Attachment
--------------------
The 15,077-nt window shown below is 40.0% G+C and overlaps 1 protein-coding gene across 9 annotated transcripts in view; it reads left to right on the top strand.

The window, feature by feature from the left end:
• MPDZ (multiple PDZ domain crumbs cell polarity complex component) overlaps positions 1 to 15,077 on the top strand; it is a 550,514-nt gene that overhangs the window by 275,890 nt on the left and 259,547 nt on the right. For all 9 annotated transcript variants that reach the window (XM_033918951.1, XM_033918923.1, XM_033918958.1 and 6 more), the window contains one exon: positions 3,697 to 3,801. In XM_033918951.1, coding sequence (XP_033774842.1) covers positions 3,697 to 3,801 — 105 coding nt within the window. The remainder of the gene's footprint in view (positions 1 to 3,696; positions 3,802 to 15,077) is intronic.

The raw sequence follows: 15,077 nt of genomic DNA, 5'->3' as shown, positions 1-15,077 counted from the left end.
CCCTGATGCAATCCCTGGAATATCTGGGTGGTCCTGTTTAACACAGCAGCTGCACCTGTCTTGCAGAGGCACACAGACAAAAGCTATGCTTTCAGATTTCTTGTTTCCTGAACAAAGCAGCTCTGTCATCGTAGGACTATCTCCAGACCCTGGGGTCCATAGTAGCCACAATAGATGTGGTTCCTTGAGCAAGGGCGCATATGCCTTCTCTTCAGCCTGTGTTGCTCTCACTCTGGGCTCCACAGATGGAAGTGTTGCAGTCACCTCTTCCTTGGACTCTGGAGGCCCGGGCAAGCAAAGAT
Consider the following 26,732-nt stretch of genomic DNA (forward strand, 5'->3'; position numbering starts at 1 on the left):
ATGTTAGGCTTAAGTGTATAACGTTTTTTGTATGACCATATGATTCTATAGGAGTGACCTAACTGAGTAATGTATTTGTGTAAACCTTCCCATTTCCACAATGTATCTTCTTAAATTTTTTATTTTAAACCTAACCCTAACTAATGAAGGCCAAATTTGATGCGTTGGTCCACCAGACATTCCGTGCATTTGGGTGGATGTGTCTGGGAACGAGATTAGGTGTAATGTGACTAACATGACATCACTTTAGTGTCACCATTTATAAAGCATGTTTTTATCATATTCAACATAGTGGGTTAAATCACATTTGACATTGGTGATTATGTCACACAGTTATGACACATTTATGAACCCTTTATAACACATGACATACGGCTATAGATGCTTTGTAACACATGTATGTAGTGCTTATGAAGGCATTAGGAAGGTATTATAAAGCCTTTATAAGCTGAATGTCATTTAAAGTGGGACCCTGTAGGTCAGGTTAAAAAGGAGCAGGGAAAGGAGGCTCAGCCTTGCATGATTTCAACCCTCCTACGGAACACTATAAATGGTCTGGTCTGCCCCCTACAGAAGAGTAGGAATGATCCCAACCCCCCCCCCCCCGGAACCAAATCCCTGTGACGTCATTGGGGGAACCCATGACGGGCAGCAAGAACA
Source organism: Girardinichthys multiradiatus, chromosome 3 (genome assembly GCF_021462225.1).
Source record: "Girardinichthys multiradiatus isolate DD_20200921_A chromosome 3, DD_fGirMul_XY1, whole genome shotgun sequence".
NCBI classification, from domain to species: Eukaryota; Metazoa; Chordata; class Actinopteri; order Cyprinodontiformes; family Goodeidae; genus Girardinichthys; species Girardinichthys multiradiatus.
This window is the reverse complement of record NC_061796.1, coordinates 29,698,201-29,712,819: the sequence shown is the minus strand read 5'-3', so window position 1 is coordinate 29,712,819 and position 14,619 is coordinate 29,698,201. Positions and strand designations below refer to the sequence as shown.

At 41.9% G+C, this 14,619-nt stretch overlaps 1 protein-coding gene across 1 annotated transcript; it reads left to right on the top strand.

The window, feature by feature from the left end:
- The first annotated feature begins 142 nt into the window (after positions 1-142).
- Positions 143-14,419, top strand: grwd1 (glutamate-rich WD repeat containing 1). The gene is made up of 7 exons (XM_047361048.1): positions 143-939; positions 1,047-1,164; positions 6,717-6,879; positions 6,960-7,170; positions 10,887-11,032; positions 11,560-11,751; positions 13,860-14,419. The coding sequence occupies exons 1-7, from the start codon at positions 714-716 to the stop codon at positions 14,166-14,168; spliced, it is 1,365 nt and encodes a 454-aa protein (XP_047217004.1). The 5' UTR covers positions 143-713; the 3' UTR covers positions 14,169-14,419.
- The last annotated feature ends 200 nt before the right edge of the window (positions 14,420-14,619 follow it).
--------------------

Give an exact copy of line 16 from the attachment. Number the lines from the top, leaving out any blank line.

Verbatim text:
- The last annotated feature ends 200 nt before the right edge of the window (positions 14,420-14,619 follow it).